The chapter dealing with the clash between professional practitioners and the online world includes a discussion of the message board All That Chat.  A few hundred anonymous posters comprised of industry figures, compulsive theatergoers and a cross section of the general public populate it sharing their opinions.  This forum has its detractors and its admirers some of whom believe it is influential on the industry.

Windman places great stock in this site and in his epilogue even extolls one individual who routinely writes unsigned theater reviews there. At his own expense he buys tickets to numerous shows, fashions his posts to resemble a published review and puts them up before a show’s official opening date so he can be first.  Windman deems this unknown person as comparable in stature to the many eminences featured in his book, many of who bemoan this development.  It illustrates his belief of the blurring of the line between professionals and anyone who wants to call themselves a critic that is happening more and more today.

Most of those interviewed write about theater in New York City but regional writers are well represented.  Besides Riedel, of the dozens of writers included in the book several stand out with their articulate and insightful opinions making a consistent impact.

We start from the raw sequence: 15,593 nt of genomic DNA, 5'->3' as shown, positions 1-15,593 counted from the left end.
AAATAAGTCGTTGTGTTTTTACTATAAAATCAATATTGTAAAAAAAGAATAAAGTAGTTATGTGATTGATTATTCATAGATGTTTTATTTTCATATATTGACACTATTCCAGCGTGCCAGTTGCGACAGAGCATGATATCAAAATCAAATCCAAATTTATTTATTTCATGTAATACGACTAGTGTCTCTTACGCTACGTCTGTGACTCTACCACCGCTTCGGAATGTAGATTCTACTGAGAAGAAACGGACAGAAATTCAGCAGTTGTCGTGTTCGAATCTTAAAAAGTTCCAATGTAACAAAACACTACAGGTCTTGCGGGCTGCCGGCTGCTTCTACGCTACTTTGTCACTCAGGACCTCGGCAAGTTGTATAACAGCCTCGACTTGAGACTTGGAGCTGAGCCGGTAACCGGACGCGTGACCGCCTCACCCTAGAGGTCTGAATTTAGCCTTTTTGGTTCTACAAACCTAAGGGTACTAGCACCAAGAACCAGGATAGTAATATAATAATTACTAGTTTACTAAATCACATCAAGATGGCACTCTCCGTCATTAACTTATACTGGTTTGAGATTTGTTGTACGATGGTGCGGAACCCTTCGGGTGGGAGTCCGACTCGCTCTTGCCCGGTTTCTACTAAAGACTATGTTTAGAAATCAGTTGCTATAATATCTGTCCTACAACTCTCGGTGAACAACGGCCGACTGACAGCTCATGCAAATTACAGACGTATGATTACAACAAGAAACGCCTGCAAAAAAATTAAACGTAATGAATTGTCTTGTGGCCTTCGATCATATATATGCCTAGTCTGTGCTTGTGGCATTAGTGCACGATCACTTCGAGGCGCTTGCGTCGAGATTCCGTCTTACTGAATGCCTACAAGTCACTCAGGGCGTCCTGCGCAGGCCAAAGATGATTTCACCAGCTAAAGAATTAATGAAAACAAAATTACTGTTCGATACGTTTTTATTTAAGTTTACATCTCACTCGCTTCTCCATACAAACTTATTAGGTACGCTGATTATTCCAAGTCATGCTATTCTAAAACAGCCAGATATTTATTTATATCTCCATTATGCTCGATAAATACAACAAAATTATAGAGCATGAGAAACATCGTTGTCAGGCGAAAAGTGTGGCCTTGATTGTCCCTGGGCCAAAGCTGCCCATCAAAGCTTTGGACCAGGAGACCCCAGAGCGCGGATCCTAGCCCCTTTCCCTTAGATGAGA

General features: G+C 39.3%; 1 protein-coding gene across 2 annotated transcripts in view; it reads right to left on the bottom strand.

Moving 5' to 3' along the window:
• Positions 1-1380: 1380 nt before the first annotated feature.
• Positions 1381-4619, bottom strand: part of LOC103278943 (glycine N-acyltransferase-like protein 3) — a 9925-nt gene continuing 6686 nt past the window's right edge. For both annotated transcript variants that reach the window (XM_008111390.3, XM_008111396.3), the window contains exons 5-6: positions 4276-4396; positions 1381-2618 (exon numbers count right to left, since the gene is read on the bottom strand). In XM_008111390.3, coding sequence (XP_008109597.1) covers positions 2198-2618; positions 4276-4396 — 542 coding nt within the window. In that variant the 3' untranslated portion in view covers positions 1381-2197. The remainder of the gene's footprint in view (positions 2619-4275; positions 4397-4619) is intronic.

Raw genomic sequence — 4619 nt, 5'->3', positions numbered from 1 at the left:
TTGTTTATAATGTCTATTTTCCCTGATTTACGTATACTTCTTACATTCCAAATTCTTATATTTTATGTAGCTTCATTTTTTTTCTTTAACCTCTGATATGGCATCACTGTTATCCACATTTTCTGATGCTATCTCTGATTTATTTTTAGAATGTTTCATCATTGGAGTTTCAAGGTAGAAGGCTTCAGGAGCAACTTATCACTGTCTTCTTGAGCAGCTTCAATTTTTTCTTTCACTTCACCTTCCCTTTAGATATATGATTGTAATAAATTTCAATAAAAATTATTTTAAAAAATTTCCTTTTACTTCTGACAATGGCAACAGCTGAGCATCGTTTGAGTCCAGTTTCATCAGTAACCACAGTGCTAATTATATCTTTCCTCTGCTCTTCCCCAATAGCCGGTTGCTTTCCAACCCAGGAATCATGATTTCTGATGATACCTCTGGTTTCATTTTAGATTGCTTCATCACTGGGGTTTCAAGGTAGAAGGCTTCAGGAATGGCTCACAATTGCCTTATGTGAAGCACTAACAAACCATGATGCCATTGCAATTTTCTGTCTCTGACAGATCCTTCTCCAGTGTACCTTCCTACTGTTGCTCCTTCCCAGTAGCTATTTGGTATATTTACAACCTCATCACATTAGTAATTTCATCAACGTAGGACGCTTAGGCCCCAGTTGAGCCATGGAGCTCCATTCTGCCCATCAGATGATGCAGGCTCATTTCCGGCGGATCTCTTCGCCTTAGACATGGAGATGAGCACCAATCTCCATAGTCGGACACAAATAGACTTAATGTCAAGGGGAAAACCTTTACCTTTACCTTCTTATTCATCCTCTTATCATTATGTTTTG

Michael Sommers was the New York critic for The Newark Star- Ledger until he took a buyout.  “We’re a passing breed.  We’re passing right in front of your eyes.  Everybody’s a drama critic now because everybody’s got a blog.  Everybody’s on Facebook.  Everybody’s on All That Chat.  Paying jobs for drama critics don’t exist anymore because everybody’s giving it away for free.  Traditional print journalism is not covering the arts anymore.  Backstage doesn’t even carry reviews anymore.  When times were good I was making over $100,000.  That’s a decent job.  You can get by in New York on that.  It wasn’t huge money but it was good enough.”

In 1993, Peter Filichia became a theater critic for The Newark Star-Ledger.  “When I went for the interview to be the New Jersey critic, they said. ‘The reason we want you is because you are positive.  We want the arts to grow in New Jersey.  We don’t want a mean critic.  We want someone who is really interested in seeing theater flourish in this state.” 

Terry Teachout is the drama critic for The Wall Street Journal.  “I am lucky that I write for the nation’s largest newspaper, and have been going about things in the way that critics were a half century ago.  I have so far been insulated from the problems I’m describing.  But outside of me, the people at The New York Times, and a very small number of other newspapers, everybody’s in trouble.”

John Lahr is the former New Yorker critic and author of several consequential books about theater.  “The whole point of criticism is to meet the energy of the artist with an eloquence and elegance of your own.”

John Simon was the critic for New York magazine for over 36 years. Known for his majestically written, often harsh and witty reviews, he is still active at the age of 91.  “A critic should be very thick-skinned.  As I know from experience, if you are a tough critic, people tend to be very unkindly disposed to you in all kinds of ways.  You don’t get invited to many parties.  You don’t get published in many places.  You don’t get a kind word from many people.”

The Critics Say…57 Theater Reviewers in New York and Beyond Discuss Their Craft and Its Future by Matt Windman, Foreword by Robert Simonson

Published by McFarland & Company, Inc., soft cover: $35.00 (244 pages)

For information and to purchase, visit